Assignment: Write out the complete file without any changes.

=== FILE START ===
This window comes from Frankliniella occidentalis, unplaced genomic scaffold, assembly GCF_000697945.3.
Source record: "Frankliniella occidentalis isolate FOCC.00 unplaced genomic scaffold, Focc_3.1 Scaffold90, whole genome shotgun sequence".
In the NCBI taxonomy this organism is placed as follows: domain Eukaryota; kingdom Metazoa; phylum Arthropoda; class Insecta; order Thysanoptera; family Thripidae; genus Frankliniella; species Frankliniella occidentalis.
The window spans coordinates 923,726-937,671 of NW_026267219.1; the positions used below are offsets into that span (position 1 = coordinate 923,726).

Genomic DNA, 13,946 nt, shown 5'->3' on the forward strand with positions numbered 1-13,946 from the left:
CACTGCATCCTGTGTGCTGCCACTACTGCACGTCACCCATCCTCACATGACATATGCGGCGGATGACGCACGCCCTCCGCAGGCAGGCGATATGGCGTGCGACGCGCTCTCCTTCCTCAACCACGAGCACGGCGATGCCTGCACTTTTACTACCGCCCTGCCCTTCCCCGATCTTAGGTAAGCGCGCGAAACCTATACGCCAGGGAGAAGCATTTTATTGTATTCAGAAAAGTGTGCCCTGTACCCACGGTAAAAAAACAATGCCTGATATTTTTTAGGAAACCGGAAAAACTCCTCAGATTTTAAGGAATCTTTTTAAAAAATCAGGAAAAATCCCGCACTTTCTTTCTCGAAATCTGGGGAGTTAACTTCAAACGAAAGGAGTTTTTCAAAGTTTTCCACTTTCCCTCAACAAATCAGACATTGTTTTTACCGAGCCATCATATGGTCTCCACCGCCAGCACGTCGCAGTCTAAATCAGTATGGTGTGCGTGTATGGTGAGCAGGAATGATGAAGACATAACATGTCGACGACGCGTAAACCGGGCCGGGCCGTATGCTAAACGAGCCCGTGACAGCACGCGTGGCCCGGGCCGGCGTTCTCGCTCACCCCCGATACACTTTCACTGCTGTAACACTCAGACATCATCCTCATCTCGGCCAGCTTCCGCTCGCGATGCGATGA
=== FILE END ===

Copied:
This window comes from Frankliniella occidentalis, unplaced genomic scaffold, assembly GCF_000697945.3.
Source record: "Frankliniella occidentalis isolate FOCC.00 unplaced genomic scaffold, Focc_3.1 Scaffold90, whole genome shotgun sequence".
In the NCBI taxonomy this organism is placed as follows: domain Eukaryota; kingdom Metazoa; phylum Arthropoda; class Insecta; order Thysanoptera; family Thripidae; genus Frankliniella; species Frankliniella occidentalis.
The window spans coordinates 923,726-937,671 of NW_026267219.1; the positions used below are offsets into that span (position 1 = coordinate 923,726).

Genomic DNA, 13,946 nt, shown 5'->3' on the forward strand with positions numbered 1-13,946 from the left:
CACTGCATCCTGTGTGCTGCCACTACTGCACGTCACCCATCCTCACATGACATATGCGGCGGATGACGCACGCCCTCCGCAGGCAGGCGATATGGCGTGCGACGCGCTCTCCTTCCTCAACCACGAGCACGGCGATGCCTGCACTTTTACTACCGCCCTGCCCTTCCCCGATCTTAGGTAAGCGCGCGAAACCTATACGCCAGGGAGAAGCATTTTATTGTATTCAGAAAAGTGTGCCCTGTACCCACGGTAAAAAAACAATGCCTGATATTTTTTAGGAAACCGGAAAAACTCCTCAGATTTTAAGGAATCTTTTTAAAAAATCAGGAAAAATCCCGCACTTTCTTTCTCGAAATCTGGGGAGTTAACTTCAAACGAAAGGAGTTTTTCAAAGTTTTCCACTTTCCCTCAACAAATCAGACATTGTTTTTACCGAGCCATCATATGGTCTCCACCGCCAGCACGTCGCAGTCTAAATCAGTATGGTGTGCGTGTATGGTGAGCAGGAATGATGAAGACATAACATGTCGACGACGCGTAAACCGGGCCGGGCCGTATGCTAAACGAGCCCGTGACAGCACGCGTGGCCCGGGCCGGCGTTCTCGCTCACCCCCGATACACTTTCACTGCTGTAACACTCAGACATCATCCTCATCTCGGCCAGCTTCCGCTCGCGATGCGATGA